Cost of Travel in Turkey

The cost of travel in Turkey is generally very affordable for those on a budget. Accommodation typically ranges from around $15 USD per night for basic hostels and guesthouses to over $100 USD per night for higher-end hotels.

Transportation options are plentiful with local buses, taxis, ferries and planes all available depending on your destination. Food costs vary depending on where you go but expect to pay an average of $5-10 USD per meal.

Tours can be an expensive part of a trip to Turkey, but there are several ways to save money when booking tours, such as going through local companies instead of large tour operators. Entrance fees for attractions such as the Grand Bazaar in Istanbul and the ruins of Ephesus will range anywhere from $5-$30 USD depending on what you’re visiting.

For those who plan on doing more sightseeing while in Turkey, there are various options available that provide discounts such as the Istanbul Museum Pass which allows access to multiple museums and archaeological sites throughout the city at a discounted rate. Additionally, there are several companies that offer multi-day package tours that include transportation, lodging and entrance fees all at a reduced rate compared to booking each individually.

For those planning longer trips or who simply want some extra luxury during their stay in Turkey, splurging on certain items is an option as well.

Touring private galleries or attending cultural events may require some additional spending but these experiences can be incredibly enriching for any traveler looking for something special in their journey through this incredible country.

Below I’ve broken up some example daily budgets for different travel styles so you can get an idea of what you might spend in Turkey.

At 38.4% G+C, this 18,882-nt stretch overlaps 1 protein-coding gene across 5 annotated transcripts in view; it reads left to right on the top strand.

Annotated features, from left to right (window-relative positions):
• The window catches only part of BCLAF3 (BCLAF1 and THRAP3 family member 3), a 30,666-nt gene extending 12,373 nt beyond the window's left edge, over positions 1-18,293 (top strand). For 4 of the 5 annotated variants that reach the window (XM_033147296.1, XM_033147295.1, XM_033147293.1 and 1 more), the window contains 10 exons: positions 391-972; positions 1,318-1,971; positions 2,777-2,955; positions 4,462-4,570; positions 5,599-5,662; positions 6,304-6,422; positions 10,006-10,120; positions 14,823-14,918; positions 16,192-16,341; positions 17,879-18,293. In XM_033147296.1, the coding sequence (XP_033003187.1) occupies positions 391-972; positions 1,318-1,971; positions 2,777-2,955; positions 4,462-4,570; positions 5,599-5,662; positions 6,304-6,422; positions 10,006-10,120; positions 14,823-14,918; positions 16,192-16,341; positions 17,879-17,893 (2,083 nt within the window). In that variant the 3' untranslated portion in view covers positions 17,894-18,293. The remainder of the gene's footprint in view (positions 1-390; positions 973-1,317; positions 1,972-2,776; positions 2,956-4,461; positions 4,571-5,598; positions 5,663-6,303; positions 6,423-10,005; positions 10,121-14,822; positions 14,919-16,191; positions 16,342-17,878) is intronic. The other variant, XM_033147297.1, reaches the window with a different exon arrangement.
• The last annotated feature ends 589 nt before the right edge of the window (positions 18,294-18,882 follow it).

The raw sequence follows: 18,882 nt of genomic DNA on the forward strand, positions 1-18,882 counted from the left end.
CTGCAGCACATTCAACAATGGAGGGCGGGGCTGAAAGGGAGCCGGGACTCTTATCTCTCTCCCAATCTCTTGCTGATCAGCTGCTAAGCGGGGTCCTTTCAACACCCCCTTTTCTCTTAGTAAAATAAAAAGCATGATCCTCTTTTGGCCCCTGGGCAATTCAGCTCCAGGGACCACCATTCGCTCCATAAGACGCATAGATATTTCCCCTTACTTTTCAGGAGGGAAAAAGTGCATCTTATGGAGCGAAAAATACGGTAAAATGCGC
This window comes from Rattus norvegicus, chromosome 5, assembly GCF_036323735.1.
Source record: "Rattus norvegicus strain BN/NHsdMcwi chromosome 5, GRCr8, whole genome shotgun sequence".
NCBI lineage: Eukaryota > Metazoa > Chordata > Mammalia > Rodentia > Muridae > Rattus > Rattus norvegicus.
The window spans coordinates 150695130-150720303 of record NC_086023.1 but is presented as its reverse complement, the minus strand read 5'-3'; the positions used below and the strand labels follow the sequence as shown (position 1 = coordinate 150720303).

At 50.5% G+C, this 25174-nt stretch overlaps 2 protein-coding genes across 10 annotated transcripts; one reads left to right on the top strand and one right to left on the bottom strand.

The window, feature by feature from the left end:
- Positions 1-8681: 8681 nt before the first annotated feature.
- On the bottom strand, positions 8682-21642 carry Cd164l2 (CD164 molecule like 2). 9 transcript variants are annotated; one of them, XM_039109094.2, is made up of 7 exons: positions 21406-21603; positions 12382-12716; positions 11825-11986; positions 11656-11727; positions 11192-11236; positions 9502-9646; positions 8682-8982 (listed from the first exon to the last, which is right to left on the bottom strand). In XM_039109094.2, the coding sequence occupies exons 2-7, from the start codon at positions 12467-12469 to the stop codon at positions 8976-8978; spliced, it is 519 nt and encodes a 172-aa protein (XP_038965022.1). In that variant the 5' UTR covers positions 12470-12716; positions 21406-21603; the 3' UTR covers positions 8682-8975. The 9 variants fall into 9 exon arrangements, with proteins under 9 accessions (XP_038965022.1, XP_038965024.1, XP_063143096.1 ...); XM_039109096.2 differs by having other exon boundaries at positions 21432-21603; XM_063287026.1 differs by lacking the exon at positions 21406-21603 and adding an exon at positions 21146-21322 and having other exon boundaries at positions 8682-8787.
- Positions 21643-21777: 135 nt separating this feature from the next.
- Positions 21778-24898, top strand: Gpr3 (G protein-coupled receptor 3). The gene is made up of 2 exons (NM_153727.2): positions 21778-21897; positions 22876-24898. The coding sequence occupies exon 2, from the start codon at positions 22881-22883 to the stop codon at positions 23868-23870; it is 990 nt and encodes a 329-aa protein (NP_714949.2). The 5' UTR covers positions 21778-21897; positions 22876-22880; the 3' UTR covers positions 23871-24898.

Budget ($25-$50/day): Budget travelers to Turkey can expect to spend as low as $25 USD per day, but should expect closer to $50 for a comfortable and enjoyable stay.

The first time we visited Turkey, we tried to keep as tight of a budget as possible, and we still ended up at the higher end of this budget, but some people claim to be able to do it on less. If you couch surf or stay in dorms, this may be possible.

Accommodation will typically cost around $15 USD per night for a basic hostel or guesthouse. Transportation such as buses and ferries will also be relatively inexpensive, usually costing no more than a few dollars per ride.

Eating out should also be fairly economical with typical meals costing an average of $5-10 USD per person, depending on where you are.

Sightseeing can also be done at a minimal cost too; entrance fees to popular attractions such as the Grand Bazaar in Istanbul or the ruins of Ephesus will range from $5-$30 USD.

Those looking to make the most of their trip can opt for multi-day packages which often include transportation, lodging, and entrance fees at reduced rates compared to booking each individually.

Midrange ($50-$140/day): Those traveling on a mid-range budget may wish to allocate around $50-$140 USD per day. The last couple of times we visited Turkey we traveled on this budget and found it quite comfortable.

This would provide enough money for comfortable accommodation of around $20-$30 USD per night and allow visitors to sample some of Turkey’s midrange culinary delights at sit-down restaurants with meals ranging from about $15 – 25 USD each.

Traveling between destinations should also be affordable, with tickets for public buses and ferries usually costing no more than a few dollars each way. Sightseeing fees vary but should generally remain in this budget range unless additional activities such as private gallery tours are booked.

Top-End ($150-$300+/day): Top-end travelers may have budgets upwards of $300+ USD per day during their visit to Turkey. Accommodation prices are likely to remain affordable and range anywhere from around $70-$200+ USD per night depending on location, while transportation costs should also remain fairly consistent across all price ranges.

Eating out is likely to become somewhat more expensive however with restaurants offering dishes featuring premium ingredients costing upwards of around $25 – 35 USD each at times.

Top-end travelers may also wish to indulge in some luxury experiences such as private art gallery tours or tickets to cultural performances which could require additional spending beyond their daily budget; these experiences can add depth and richness for those looking for something special during their stay in this incredible country.